lectures.notes6-7 - distances Once we know what an inner...

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SECTION 6.7 AN INNER PRODUCT SPACE Lots of vector spaces do not come equipped with a dot or inner product, and consequently in such spaces there are no notions of orthogonality or angle or length or distance or least- squares approximations. For example, the vector space P 7 of all polynomials of degree 7 or less has no naturally defined inner product. To remedy this we first need to decide what properties of inner product are important, then set about defining useful such inner products in spaces like P 7 . These properties are given on page 428 and include essentially the “nice algebra” of our familiar dot product, together with a property that makes sure we can use an inner product to define lengths and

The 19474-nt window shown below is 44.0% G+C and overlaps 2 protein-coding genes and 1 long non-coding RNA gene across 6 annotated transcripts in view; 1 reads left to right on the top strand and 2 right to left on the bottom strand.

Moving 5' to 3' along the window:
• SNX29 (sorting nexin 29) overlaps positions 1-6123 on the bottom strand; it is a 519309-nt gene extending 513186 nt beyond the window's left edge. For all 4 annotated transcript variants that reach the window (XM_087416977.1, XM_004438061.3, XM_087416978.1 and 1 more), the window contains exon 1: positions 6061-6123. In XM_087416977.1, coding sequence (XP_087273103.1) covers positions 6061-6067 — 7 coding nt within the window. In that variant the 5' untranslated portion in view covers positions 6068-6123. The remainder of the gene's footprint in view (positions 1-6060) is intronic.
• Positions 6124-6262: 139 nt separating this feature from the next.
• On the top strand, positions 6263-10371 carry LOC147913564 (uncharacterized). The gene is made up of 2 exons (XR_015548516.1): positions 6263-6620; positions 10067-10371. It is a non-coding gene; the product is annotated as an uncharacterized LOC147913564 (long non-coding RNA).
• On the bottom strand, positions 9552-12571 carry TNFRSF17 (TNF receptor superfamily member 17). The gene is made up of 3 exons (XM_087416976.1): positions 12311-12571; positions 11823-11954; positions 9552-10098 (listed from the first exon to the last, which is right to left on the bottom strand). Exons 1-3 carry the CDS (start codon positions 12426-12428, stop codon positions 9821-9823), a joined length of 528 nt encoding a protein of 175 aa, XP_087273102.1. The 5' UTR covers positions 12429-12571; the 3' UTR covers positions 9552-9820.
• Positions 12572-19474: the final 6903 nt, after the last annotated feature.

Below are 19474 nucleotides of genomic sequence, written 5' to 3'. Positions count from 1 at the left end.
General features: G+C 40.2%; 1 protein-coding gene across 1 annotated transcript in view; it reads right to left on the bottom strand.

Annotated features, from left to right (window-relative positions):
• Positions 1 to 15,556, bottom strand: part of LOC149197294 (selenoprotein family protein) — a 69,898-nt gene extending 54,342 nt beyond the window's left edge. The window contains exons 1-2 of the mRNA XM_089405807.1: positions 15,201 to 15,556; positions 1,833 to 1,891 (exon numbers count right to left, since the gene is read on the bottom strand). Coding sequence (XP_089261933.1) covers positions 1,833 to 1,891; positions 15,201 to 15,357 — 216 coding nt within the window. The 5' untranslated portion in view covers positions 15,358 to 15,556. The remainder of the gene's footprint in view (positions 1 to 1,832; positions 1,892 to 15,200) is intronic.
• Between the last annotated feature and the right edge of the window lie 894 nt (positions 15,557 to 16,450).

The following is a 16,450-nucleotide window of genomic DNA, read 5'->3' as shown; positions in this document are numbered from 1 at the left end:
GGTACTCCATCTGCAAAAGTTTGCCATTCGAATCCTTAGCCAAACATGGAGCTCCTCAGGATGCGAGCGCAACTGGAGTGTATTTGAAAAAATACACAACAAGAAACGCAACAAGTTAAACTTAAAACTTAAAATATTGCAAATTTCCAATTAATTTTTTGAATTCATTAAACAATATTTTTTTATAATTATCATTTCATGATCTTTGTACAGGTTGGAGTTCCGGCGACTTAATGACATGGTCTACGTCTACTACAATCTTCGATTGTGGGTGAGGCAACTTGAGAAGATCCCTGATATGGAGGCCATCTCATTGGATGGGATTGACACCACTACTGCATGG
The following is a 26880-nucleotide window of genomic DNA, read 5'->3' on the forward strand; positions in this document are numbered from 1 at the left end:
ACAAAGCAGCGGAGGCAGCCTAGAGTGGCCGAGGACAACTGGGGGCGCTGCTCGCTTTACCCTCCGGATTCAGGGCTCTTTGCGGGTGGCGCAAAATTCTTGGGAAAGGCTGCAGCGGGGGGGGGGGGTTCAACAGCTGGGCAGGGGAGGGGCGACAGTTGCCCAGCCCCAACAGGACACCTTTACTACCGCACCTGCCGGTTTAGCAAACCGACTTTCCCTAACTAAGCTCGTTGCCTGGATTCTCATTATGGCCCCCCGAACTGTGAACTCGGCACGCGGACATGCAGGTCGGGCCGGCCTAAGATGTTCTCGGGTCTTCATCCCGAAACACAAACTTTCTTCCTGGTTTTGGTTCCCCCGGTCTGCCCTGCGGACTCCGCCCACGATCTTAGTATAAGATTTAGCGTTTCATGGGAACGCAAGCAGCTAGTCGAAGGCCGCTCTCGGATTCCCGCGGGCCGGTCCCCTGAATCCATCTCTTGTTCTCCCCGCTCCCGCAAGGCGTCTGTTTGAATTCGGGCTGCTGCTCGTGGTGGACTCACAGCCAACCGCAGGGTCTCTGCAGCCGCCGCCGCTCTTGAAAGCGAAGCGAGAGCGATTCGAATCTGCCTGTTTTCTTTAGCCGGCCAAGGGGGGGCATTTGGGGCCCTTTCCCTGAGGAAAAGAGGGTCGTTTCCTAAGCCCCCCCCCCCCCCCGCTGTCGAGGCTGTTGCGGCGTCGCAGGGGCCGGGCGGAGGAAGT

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Unformatted text preview: distances. Once we know what an inner product should be, there are multiple examples of such inner products, including new ones on R n and P 7 . We discuss just one, but it’s probably the most useful and pervasive. The vector space C [0 , 1] consists of all continuous functions defined on the interval [0 , 1]. For two such functions f and g , define the inner product of f and g to be h f, g i = Z 1 f ( t ) g ( t ) dt. EXAMPLES. (1) Compute h f, g i , where f ( t ) = 2 + 3 t and g ( t ) = t + 1. Then compute || f || , the projection of g onto f , and a vector/function h so that h is orthogonal to f . HOMEWORK: SECTION 6.7, #21, 22, 23, 24, 25...
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